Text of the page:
I have a new thing. I started a Bullet Journal. I’m generally disorganized and I’ve always had a hard time sticking with any type of planner because I always felt a little too confined by them. With a regular planner, you’ve got a layout already there that you sort of have to stick with. That doesn’t work for me. I like to do my own thing, or at least have the option to.
So, I decided to skip the day planner and started looking into Bullet Journals. When I saw the gorgeous instagram posts and pins of elaborate Bullet Journals, I thought, “Nope, this is not for me who has the worlds worst handwriting.” Then, in my usual capricious style, I decided not to let my penmanship stop me. Why? Because I’ve found it’s just 3 Steps to Starting a Simple Bullet Journal. ***This post contains affiliate links. If you click one and make a purchase, I may receive a commission at no additional cost to you! Thank you for supporting Lifestyle for Real Life!***
What is A Bullet Journal?
“The Bullet Journal is a customizable and forgiving organization system. It can be your to-do list, sketchbook, notebook, and diary, but most likely, it will be all of the above. It will teach you to do more with less.” – (BulletJournal.com).
Your bullet journal is basically a notebook. It’s blank, or, if you choose, it could have a dotted grid or graph lines if you need help with writing in straight lines like me. It can be basically any notebook you choose. There are a few important pages that most people choose to include, but you choose what to put in it and where to put it. Oh, and you actually *write* in it, like, everything. Want a calendar in your Bullet Journal, draw one. Want a To Do List, go on and create one. But the idea is that you are filling the pages with your own handwriting. Kind of a cool throw back idea, right? Cool, but maybe a little intimidating. Don’t worry, I’ve pulled together the best tips to make it simple so you can dive in and get started with me!
Why do I Need a Bullet Journal?
If a day planner has never worked for you; if you’re that person with 8,457 sticky notes on your monitor; if you forgot your dentist appointment AGAIN, you might want to try a Bullet Journal.
I am the first to admit I’m a little scatter brained. And I think that people that are scatter brained tend to be the one’s that want to draw outside the lines. Normal planners are too rigid for me. I needed something that was fluid enough to allow me to determine what goes where, but was structured enough for me to be able to find the information I need. My Bullet Journal has become my calendar, my to do list, my diary, my food and exercise journal and my brainstorming notebook. It’s all in one place and I know where everything is. I breathe a little easier through out the day knowing that that book is chilling in my pocketbook, ready to remind me of what I forgot, record a few notes for the most amazing blog post ever or make me smile with a memory of something cute my kids did three weeks ago. (PS< that last one is worth the Bullet Journals weight in gold).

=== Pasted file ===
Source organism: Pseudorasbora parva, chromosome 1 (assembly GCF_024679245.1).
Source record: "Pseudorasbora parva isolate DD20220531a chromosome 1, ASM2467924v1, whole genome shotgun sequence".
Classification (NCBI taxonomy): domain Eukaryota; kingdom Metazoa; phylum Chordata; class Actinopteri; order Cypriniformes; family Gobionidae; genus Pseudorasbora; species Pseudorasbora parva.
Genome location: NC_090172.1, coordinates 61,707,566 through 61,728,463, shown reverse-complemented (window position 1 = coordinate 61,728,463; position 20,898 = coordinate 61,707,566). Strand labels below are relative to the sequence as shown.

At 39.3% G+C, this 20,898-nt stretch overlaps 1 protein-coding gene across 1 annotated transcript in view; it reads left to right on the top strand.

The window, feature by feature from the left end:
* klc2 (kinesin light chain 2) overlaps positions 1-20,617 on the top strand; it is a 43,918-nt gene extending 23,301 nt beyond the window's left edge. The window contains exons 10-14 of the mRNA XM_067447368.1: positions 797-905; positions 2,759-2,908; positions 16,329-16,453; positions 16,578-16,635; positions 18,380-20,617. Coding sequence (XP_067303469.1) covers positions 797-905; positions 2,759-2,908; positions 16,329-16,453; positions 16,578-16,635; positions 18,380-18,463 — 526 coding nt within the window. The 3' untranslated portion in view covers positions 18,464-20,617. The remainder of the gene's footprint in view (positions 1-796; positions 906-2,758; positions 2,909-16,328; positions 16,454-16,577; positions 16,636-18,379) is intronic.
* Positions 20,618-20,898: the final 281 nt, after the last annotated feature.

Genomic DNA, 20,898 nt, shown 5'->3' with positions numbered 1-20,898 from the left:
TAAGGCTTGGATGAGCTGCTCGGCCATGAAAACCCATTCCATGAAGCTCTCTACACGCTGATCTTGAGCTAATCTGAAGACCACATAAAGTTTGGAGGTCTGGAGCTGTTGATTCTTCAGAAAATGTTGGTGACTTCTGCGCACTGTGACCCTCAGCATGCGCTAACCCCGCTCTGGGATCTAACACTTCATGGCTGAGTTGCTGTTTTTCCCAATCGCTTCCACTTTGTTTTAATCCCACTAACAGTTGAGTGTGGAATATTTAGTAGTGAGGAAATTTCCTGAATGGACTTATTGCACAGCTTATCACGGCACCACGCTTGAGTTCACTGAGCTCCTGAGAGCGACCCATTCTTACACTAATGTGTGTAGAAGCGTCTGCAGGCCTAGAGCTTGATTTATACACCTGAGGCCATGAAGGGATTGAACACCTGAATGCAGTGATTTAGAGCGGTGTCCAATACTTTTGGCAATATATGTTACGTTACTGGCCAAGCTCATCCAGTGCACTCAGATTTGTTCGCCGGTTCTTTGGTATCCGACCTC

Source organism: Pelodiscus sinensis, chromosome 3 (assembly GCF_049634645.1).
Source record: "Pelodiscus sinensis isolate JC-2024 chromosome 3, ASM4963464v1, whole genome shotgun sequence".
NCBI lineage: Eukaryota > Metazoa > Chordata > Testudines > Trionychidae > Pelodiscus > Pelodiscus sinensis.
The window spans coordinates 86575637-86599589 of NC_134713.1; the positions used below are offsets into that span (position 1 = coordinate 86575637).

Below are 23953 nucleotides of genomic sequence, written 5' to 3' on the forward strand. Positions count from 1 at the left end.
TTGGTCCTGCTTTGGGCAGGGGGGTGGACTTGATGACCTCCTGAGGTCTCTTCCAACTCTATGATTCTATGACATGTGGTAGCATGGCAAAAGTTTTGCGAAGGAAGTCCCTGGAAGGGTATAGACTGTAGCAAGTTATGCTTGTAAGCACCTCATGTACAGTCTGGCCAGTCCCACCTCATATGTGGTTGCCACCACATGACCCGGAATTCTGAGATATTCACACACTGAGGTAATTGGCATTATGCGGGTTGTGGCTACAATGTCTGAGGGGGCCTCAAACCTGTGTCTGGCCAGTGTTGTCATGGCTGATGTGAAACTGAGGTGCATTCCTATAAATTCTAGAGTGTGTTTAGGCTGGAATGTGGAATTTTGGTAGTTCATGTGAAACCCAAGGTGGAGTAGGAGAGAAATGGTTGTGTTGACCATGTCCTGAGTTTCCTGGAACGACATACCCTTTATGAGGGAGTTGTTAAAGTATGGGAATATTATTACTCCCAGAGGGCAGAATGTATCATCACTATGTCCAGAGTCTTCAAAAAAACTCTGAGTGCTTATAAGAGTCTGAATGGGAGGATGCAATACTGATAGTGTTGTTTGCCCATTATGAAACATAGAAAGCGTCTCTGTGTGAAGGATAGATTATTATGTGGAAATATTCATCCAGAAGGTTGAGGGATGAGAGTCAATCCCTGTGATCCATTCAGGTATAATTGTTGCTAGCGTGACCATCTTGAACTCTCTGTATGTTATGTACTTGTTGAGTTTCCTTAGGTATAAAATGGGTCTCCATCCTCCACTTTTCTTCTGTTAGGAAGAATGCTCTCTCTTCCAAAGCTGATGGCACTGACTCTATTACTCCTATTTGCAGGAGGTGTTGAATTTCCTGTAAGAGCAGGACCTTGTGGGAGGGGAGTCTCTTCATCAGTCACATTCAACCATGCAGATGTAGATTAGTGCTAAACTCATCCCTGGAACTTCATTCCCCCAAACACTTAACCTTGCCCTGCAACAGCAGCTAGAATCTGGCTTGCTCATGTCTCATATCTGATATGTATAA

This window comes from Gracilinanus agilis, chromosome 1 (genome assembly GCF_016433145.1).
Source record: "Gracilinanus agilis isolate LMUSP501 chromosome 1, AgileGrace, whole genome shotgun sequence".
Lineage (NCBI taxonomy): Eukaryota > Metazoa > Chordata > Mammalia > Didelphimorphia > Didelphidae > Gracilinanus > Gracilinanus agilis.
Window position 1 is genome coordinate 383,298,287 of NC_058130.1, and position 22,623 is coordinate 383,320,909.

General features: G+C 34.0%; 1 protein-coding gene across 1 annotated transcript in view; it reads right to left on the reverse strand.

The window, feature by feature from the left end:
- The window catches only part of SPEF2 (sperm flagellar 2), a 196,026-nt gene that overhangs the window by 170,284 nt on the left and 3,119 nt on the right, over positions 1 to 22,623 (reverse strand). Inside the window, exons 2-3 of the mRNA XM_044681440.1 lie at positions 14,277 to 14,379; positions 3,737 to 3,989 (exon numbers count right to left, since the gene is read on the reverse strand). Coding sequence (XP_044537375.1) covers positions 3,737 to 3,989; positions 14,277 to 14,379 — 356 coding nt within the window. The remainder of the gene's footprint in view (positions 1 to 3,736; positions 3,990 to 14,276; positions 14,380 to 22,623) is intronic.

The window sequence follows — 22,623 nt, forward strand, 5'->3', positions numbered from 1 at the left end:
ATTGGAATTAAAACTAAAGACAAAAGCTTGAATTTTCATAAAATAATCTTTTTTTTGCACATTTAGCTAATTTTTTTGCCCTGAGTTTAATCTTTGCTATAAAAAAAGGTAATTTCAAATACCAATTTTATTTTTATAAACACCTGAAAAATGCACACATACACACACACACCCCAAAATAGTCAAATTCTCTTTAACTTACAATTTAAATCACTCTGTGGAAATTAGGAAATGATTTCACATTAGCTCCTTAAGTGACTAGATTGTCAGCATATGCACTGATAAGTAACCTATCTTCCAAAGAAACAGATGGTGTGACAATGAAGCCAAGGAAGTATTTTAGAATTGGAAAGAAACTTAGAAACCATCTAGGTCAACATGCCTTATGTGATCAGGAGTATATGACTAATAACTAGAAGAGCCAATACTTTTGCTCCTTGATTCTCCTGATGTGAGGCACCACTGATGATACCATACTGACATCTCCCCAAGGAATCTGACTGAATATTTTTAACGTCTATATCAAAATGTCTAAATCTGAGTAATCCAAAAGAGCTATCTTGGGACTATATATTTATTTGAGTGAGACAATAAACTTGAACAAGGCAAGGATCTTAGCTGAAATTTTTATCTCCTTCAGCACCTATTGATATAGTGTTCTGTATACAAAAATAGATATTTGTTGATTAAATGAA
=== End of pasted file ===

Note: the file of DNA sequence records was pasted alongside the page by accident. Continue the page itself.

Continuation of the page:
Step #1 – Choose the Right Materials
To start your Bullet Journal you need two things. A notebook and a pen. You can absolutely use any notebook or pen that you have accessible to you. However, there are some notebooks and pens that are more conducive to the Bullet Journal than others. I started with this very inexpensive graph paper composition notebook:
It’s cute, it’s cheap and the inside is graph paper, so it definitely works for now. However, I don’t love how dark the grid lines are on it. It’s very distracting and I would definitely prefer either lighter grid lines or a dot grid. The cover is a little flimsy, too, so I can imagine the state it will be in after a few months of heavy bullet journaling.
When I fill that notebook and it’s time to move on to the next one, I’m going with the standard bearer for Bullet Journals, the Leuchtturm 1917:
It’s $20 but, you can choose from a million gorgeous colors. You can do blank pages, a light dotted grid or graph lines which means you get nice even handwriting without the distraction of dark grid lines. I love that handy elastic that keeps the cover closed and there are also cute bookmarks built right in. The paper is thick enough to keep “ghosting” to a minimum. Ghosting is when the stuff from one page shows through on the other side. You may not have heard of ghosting before starting a bullet journal, but it’s a thing and it’s annoying. And I can’t forget to mention that it’s a hardcover notebook which means it will totally hold up to the abuse I inflict upon it.
Next, you’re going to need a pen. Go with your favorite pen as long as the ink doesn’t bleed through your paper or smudge too much. If you don’t have a favorite pen or find that your favorite does bleed or smudge too much, I would highly recommend these Gel Pens:
These are great for the Bullet Journal. They don’t bleed or smudge much and they are so smooth to write with. I also use these for craft projects, so they are multi-purpose!
Step #2 – Ignore all of the Pretty Bullet Journal Pictures on Instagram
There’s nothing wrong with the bullet journal pictured above. Unless you are an amazing artist and have a ton of time on your hands, don’t do a search for Bullet Journal on Instagram. You will immediately walk away from the computer or phone and pretend you never heard the words “Bullet Journal” before. Your Bullet Journal doesn’t have to be beautiful to be functional. Especially in the beginning. What’s most important to figure out in the beginning is how to make your Bullet Journal function for you, not how to make it look pretty. Once you’ve gotten into a groove and the journal is doing it’s job, then we can talk about how to make it pretty. But function first.